Working with Raspberry Pi Zero
Last week I had a chance to check out Raspberry Pi Zero the newer $5 board. It turns out that the demand has outstripped supply and, even though they seem to manufacture at a steady rate, they are not able to meet the demand. So I turned to ebay and purchased one for $29.
Minimal Additional Basic things required
The $5 Pi zero board comes with nothing additional. No power supply, no Micro SD Card to boot, no HDMI Cable. So if you are planning to get the board working you may do yourself a favor by reading this post and keep the things handy.
The Pi Zero uses a Mini HDMI Connector and so you will need a Mini to regular HDMI Cable. I purchased one from amazon.com for like $5. You could also use a Mini to regular adapter, but since, both have the same price of about $5, I went ahead and got the cable.
The Pi zero has a USB Micro connector to power up. If you have a USB Charger this, should be good enough. The Pi itself takes only 150 mA, well below 500 mA rating for USB.
The third thing will be tricky for most users - a Micro SD Card to boot the raspberry Pi. You need to buy a Micro SD Card and then you need to program it. And here is the problem. Most Laptops come with regular SD Card Sockets and not the Micro SD, so you are out of luck if you have just the Micro SD Card. Make sure you purchase a Micro SD to regular SD Card adpater to be able to program the Micro SD Card. I assume that your laptop has a SD Card Socket. If not, you will also have to purchase a USB SD Card programmer.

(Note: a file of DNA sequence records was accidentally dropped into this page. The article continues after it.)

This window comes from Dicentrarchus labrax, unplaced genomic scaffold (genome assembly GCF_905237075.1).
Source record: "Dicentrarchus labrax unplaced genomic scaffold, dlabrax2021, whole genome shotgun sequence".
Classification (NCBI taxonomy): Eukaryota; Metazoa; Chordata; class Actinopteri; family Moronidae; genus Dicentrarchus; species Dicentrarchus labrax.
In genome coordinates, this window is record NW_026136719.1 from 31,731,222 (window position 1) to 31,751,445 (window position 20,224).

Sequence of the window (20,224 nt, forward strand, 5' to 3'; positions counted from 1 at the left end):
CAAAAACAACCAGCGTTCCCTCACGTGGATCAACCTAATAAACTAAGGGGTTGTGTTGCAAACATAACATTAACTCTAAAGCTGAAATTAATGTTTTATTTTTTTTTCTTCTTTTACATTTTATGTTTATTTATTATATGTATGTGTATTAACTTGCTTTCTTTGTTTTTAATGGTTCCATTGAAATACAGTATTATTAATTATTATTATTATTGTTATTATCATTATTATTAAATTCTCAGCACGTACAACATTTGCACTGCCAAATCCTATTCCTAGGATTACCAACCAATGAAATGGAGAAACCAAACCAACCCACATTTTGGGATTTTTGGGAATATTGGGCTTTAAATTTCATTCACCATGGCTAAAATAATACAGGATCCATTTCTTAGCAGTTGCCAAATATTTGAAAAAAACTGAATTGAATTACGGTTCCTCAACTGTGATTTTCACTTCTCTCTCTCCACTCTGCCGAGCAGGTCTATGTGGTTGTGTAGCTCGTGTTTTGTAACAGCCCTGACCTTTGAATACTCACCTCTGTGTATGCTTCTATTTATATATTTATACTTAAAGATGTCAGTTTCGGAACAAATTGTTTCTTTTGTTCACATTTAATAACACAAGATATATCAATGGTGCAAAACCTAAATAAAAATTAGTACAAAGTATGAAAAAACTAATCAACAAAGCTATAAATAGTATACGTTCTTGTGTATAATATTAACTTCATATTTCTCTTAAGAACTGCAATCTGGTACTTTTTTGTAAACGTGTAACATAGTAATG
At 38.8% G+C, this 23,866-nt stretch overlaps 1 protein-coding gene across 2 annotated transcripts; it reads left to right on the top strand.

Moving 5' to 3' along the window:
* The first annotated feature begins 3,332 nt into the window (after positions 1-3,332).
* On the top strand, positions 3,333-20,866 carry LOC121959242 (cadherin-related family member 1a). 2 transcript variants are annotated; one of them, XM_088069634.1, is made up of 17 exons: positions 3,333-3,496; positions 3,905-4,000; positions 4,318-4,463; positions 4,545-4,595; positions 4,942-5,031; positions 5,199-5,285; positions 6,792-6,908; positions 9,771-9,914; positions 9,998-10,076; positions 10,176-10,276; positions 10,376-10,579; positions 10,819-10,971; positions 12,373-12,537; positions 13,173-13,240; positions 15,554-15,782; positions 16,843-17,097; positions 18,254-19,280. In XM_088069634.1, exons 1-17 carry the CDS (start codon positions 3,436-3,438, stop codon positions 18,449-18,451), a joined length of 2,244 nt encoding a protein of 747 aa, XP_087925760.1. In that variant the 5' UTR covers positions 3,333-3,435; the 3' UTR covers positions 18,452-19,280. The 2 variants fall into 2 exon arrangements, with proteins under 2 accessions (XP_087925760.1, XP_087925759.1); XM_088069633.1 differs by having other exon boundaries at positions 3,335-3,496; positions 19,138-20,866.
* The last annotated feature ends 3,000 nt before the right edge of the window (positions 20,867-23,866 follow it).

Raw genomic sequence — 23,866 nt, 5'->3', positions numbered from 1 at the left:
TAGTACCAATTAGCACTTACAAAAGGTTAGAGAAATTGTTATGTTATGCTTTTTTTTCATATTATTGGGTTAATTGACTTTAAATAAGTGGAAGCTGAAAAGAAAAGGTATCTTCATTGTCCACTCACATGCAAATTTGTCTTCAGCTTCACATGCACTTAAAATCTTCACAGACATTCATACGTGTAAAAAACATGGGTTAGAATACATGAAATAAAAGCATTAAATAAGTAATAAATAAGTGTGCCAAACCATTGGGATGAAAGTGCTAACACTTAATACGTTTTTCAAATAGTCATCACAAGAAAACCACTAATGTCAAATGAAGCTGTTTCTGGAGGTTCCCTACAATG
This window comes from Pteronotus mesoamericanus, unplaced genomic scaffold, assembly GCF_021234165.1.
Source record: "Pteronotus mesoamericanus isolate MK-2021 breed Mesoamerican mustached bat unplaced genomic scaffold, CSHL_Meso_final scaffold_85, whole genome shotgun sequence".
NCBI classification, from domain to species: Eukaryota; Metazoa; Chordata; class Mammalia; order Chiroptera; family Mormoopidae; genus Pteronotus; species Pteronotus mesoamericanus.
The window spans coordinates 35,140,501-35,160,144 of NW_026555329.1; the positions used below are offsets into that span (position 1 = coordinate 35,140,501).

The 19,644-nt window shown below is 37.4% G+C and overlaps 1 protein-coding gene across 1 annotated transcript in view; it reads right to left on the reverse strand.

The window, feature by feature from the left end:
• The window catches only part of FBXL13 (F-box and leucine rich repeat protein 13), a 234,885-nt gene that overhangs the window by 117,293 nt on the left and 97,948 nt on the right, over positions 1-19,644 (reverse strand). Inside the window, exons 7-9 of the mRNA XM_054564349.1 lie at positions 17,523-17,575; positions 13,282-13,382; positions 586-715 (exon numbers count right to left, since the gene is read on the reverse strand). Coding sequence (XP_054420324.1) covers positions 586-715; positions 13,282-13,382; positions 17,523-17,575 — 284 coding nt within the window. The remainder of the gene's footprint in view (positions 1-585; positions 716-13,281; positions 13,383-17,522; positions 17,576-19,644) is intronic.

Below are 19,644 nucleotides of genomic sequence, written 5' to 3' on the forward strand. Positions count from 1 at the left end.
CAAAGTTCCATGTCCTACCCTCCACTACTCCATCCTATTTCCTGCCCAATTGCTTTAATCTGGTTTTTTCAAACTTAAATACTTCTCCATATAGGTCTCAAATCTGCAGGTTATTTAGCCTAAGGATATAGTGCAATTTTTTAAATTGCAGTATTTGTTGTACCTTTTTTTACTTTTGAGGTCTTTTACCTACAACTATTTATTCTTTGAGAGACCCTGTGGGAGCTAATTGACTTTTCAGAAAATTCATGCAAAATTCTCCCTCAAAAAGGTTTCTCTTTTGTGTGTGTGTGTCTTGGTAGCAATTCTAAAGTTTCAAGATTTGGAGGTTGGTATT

You will also do yourself a favor by purchasing at least 8 GB Micro SD Card. I had a 4 GB card lying in my desk. With a 4 GB Card I could only get the Linux Jessie Lite working. If you need full GUI, you will need regular Jessie which is like 4.5 GB.
Programming the SD Card using the Jessie Lite
I will cover the process of programming SD Card using Linux Jessie Lite briefly here. The same procedure should apply for the regular Jessie ( you will need 8 GB Card for that ).
1. Download the Jessie Lite from here - https://www.raspberrypi.org/downloads/raspbian/ . It is a little more than 1 GB and should fit in 4 GB Micro SD Card. Once you have downloaded it, save it and unzip it. This will give you an img file.
2. Download Win32DiskImager from here - http://sourceforge.net/projects/win32diskimager/ . Open the Win32DiskImager and Select the img file you downloaded and extracted above. Insert your Micro SD Card in your computer and select the drive letter corresponding to this drive ( In my case it was I). Now click on write and it will write the Micro SD Card.
If everything goes well, the Raspberry Pi should boot as shown in the youtube here
I could not proceed anything further than this, as this board has only one USB Micro socket. I will need a USB hub to be able to hook a keyboard and a Wifi adapter to be able to do something more meaningful. I will cover these when I have a chance to play more with it.
- Current Consumption in Raspberry Pi
- Booting i.MX6 directly from SD Card
- How Raspberry Pi could have improved
- Building and copying Linux Kernel for i.MX6
- Compiling u-boot for i.MX6 Sabre Lite board